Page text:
But when it comes to funding the construction, Washingtonians aren’t nearly as supportive — 39 percent of D.C. residents support the city government providing the team with land to build a stadium on, and even fewer, 28 percent, support using city funds to help finance a new stadium.
“I think there’s other issues that should be addressed — housing, hunger,” said Thomas Devaney, 62. “I realize how many jobs can be generated, and that’s the rationale to put public money into these institutions. But the windfall for the owners and for these sports organizations doesn’t outweigh the social concerns and needs that need to be addressed.”
The Post reported this year that the District plans to tear down 58-year old RFK Stadium by 2021. Officials say that move is not necessarily related to plans for a new football stadium.
The Redskins played in RFK from 1961 to 1996, which included the franchise’s glory years, when it won three Super Bowl titles. The team in 1997 moved to FedEx Field in Landover, where it’s contractually obligated to play until 2027. The fan base has eroded and attendance has declined during the team’s tenure at FedEx Field, where the shortcomings include traffic tie-ups and few nearby dining options. The Redskins have been exploring stadium options in Virginia and Maryland, but team owner Daniel Snyder and D.C. Mayor Muriel E. Bowser (D) have expressed interest in the team returning to the District.
“A Redskins football team in Washington, D.C. — that’s where they should be,” said Thomas Jeffries, 89, who lives about five blocks from RFK Stadium. “They should have a place in Washington, D.C., to play football. That’s the way I look at it.”
The RFK site, an 190-acre parcel along the Anacostia River, is owned by the National Park Service but operated by Events DC, the city’s sports and entertainment agency. While Bowser has said she would like a new stadium to anchor a complex with retail, restaurants and affordable housing, the city’s lease with the federal government allows the land to be used only for a stadium, “recreational facilities, open spaces, or public outdoor recreation opportunities,” or similar public uses.
Building a new stadium on the site would require sign-on from several layers of power brokers, and public support could be vital. The matter has divided the D.C. Council, and member Charles Allen (D-Ward 6), who represents the neighborhoods around RFK, launched an anti-stadium online petition last year that has more than 4,000 signatures.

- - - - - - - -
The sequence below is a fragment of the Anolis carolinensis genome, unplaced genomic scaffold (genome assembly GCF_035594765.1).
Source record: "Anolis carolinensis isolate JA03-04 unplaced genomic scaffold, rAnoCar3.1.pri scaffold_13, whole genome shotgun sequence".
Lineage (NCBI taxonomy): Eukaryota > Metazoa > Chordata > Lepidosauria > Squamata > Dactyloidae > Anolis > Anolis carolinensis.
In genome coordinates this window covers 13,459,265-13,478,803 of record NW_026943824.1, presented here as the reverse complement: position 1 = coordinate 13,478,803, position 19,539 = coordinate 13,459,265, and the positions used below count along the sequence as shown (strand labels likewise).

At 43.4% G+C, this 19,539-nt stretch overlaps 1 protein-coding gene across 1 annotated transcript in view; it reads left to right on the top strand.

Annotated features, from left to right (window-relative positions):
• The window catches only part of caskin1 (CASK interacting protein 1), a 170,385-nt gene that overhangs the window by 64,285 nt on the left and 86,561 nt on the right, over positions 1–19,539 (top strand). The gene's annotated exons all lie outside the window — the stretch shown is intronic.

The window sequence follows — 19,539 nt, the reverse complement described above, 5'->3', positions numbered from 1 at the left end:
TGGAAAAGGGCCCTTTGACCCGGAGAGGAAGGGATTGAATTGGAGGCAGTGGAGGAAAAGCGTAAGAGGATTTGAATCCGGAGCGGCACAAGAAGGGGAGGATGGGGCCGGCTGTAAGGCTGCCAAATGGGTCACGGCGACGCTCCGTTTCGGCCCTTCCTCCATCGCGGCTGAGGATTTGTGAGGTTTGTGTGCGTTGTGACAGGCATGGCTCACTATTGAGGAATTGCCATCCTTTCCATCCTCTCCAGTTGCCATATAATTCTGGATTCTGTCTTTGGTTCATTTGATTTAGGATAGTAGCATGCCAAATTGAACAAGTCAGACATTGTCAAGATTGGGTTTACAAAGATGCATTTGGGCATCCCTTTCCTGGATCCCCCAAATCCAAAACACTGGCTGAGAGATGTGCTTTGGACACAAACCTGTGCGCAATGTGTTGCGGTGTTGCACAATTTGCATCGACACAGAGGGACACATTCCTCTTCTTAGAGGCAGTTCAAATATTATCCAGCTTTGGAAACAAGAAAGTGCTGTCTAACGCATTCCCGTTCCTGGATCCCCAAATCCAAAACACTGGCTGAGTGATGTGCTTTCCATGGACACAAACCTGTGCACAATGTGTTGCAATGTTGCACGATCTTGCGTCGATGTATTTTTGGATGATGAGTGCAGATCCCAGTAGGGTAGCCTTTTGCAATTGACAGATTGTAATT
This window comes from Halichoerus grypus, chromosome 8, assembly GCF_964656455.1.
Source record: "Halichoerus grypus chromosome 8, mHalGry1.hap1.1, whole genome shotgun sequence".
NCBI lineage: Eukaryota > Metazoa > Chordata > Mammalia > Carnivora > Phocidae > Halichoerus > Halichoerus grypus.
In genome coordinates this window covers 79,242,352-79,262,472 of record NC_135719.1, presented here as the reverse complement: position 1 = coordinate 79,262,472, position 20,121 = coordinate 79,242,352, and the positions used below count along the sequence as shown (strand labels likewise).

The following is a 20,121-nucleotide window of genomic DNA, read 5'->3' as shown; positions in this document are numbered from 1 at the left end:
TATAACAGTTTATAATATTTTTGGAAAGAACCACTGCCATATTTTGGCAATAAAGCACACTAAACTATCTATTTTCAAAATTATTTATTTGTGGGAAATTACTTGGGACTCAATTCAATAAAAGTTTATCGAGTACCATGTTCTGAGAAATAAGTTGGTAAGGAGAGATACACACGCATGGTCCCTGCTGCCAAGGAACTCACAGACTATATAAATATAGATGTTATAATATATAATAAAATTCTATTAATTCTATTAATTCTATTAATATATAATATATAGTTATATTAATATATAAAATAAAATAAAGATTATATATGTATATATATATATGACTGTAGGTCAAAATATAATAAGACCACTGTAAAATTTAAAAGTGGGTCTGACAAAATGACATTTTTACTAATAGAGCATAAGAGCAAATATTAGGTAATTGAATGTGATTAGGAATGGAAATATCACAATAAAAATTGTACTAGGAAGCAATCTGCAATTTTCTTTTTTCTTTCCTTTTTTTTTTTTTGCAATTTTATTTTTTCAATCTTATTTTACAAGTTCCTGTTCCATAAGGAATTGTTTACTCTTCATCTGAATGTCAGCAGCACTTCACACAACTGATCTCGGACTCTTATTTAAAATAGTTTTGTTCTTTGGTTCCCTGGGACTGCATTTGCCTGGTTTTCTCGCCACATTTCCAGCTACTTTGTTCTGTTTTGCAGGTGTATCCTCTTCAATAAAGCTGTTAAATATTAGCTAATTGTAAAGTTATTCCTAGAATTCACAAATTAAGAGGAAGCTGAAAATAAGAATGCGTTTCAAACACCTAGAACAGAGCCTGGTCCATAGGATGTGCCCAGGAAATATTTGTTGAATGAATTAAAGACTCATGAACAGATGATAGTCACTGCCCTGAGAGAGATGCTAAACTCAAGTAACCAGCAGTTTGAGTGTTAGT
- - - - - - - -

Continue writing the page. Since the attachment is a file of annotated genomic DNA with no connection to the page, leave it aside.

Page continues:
Opposition to building a Redskins stadium is higher in Ward 6 — which includes the neighborhoods around the RFK site — than in the city overall, with 52 percent opposed compared with 33 percent citywide. The Ward 6 opponents include Rosa Wiener, 85, a native Washingtonian who lives barely a mile from RFK.
“How many football games are there a year?” she said. “Not many. I don’t see why it should take up all that space for limited use.”
The poll finds that support for a new stadium on the RFK site is consistent across most demographics in the city, including at least half of men and women, white and black residents, old and young, and those who live in different parts of the city.
Football stadiums are expensive undertakings, often drawing on public-private partnerships that could include public land, tax breaks and taxpayer dollars. A new stadium expected to open next year in Las Vegas, for example, is expected to carry a price tag of $1.9 billion, which includes $750 million in public funding in the form of a hotel occupancy tax.
In the District, support for providing land to help build a new stadium is 13 percentage points higher among black Washingtonians than whites (47 percent vs. 34 percent). Support for providing land is also higher among those who have lived longer in the District — 45 percent of those who have lived in the city for 20 years or more, compared with 27 percent of those who have lived in D.C. for fewer than 10 years.
While support for using city funds to build a new stadium is weak for all residents regardless of how long they have lived in the District, it’s higher among those who have lived in Washington for 20 years or more (33 percent) than those who have lived there fewer than 10 years (19 percent). Black residents are also more supportive of using city funds to build a new stadium (38 percent) than white residents (19 percent).
Redskins team president Bruce Allen has spearheaded the stadium hunt and has said he expects a decision to be made at some point next year. In February, Maryland Gov. Larry Hogan (R) informed the Redskins he was withdrawing from efforts to persuade the team to build its next stadium in Oxon Cove Park, adjacent to MGM National Harbor, “at this time.” Virginia, under Gov. Ralph Northam (D), has shown little interest in landing the stadium.
The Post poll was conducted by telephone Nov. 12 through Nov. 17 among a random sample of 905 adult residents of the District and carries a margin of error of plus or minus four percentage points.
Scott Clement and Scott Allen contributed to this report.
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